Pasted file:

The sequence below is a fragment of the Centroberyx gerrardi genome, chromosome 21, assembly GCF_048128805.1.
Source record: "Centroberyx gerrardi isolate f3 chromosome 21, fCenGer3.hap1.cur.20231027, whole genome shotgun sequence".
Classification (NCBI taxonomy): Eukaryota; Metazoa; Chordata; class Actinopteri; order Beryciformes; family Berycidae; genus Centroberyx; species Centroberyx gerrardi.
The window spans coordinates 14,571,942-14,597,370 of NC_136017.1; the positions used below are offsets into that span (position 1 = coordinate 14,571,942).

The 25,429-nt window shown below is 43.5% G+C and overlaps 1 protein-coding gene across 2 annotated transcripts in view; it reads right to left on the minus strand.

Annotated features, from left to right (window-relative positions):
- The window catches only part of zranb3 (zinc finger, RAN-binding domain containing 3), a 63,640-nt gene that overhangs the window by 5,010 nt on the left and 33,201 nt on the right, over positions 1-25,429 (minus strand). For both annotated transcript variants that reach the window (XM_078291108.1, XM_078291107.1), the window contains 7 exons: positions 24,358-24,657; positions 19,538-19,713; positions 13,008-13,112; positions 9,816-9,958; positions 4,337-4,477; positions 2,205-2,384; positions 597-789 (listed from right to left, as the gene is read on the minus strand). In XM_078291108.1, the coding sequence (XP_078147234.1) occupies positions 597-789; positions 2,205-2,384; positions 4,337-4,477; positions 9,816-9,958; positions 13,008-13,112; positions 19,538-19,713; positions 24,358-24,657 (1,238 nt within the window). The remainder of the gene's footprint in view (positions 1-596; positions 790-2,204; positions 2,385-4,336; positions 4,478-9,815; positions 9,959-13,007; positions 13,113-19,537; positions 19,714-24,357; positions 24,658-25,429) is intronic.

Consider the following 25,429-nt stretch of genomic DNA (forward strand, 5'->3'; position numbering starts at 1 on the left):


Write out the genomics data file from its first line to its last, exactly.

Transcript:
The sequence below is a fragment of the Centroberyx gerrardi genome, chromosome 21, assembly GCF_048128805.1.
Source record: "Centroberyx gerrardi isolate f3 chromosome 21, fCenGer3.hap1.cur.20231027, whole genome shotgun sequence".
Classification (NCBI taxonomy): Eukaryota; Metazoa; Chordata; class Actinopteri; order Beryciformes; family Berycidae; genus Centroberyx; species Centroberyx gerrardi.
The window spans coordinates 14,571,942-14,597,370 of NC_136017.1; the positions used below are offsets into that span (position 1 = coordinate 14,571,942).

The 25,429-nt window shown below is 43.5% G+C and overlaps 1 protein-coding gene across 2 annotated transcripts in view; it reads right to left on the minus strand.

Annotated features, from left to right (window-relative positions):
- The window catches only part of zranb3 (zinc finger, RAN-binding domain containing 3), a 63,640-nt gene that overhangs the window by 5,010 nt on the left and 33,201 nt on the right, over positions 1-25,429 (minus strand). For both annotated transcript variants that reach the window (XM_078291108.1, XM_078291107.1), the window contains 7 exons: positions 24,358-24,657; positions 19,538-19,713; positions 13,008-13,112; positions 9,816-9,958; positions 4,337-4,477; positions 2,205-2,384; positions 597-789 (listed from right to left, as the gene is read on the minus strand). In XM_078291108.1, the coding sequence (XP_078147234.1) occupies positions 597-789; positions 2,205-2,384; positions 4,337-4,477; positions 9,816-9,958; positions 13,008-13,112; positions 19,538-19,713; positions 24,358-24,657 (1,238 nt within the window). The remainder of the gene's footprint in view (positions 1-596; positions 790-2,204; positions 2,385-4,336; positions 4,478-9,815; positions 9,959-13,007; positions 13,113-19,537; positions 19,714-24,357; positions 24,658-25,429) is intronic.

Consider the following 25,429-nt stretch of genomic DNA (forward strand, 5'->3'; position numbering starts at 1 on the left):